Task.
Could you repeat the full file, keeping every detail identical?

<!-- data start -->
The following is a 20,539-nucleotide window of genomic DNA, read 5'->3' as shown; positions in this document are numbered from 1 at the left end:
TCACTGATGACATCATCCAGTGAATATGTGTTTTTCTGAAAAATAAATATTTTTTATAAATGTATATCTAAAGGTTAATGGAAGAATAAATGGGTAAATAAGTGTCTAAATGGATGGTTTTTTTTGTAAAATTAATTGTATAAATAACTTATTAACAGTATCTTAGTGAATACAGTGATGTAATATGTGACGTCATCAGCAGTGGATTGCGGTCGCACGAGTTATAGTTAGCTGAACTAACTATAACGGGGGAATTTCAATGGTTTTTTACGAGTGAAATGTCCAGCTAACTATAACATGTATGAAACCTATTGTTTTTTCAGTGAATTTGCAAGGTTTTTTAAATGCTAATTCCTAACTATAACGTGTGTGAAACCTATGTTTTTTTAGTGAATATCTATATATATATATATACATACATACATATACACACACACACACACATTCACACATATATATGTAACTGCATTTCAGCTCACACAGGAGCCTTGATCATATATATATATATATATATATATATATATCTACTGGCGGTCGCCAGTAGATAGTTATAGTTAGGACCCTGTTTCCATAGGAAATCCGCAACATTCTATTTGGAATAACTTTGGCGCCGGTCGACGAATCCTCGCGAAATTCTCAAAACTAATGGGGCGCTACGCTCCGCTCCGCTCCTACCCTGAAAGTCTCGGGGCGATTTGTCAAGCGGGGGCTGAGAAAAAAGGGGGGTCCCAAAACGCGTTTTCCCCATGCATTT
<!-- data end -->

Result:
The following is a 20,539-nucleotide window of genomic DNA, read 5'->3' as shown; positions in this document are numbered from 1 at the left end:
TCACTGATGACATCATCCAGTGAATATGTGTTTTTCTGAAAAATAAATATTTTTTATAAATGTATATCTAAAGGTTAATGGAAGAATAAATGGGTAAATAAGTGTCTAAATGGATGGTTTTTTTTGTAAAATTAATTGTATAAATAACTTATTAACAGTATCTTAGTGAATACAGTGATGTAATATGTGACGTCATCAGCAGTGGATTGCGGTCGCACGAGTTATAGTTAGCTGAACTAACTATAACGGGGGAATTTCAATGGTTTTTTACGAGTGAAATGTCCAGCTAACTATAACATGTATGAAACCTATTGTTTTTTCAGTGAATTTGCAAGGTTTTTTAAATGCTAATTCCTAACTATAACGTGTGTGAAACCTATGTTTTTTTAGTGAATATCTATATATATATATATACATACATACATATACACACACACACACACATTCACACATATATATGTAACTGCATTTCAGCTCACACAGGAGCCTTGATCATATATATATATATATATATATATATATATCTACTGGCGGTCGCCAGTAGATAGTTATAGTTAGGACCCTGTTTCCATAGGAAATCCGCAACATTCTATTTGGAATAACTTTGGCGCCGGTCGACGAATCCTCGCGAAATTCTCAAAACTAATGGGGCGCTACGCTCCGCTCCGCTCCTACCCTGAAAGTCTCGGGGCGATTTGTCAAGCGGGGGCTGAGAAAAAAGGGGGGTCCCAAAACGCGTTTTCCCCATGCATTT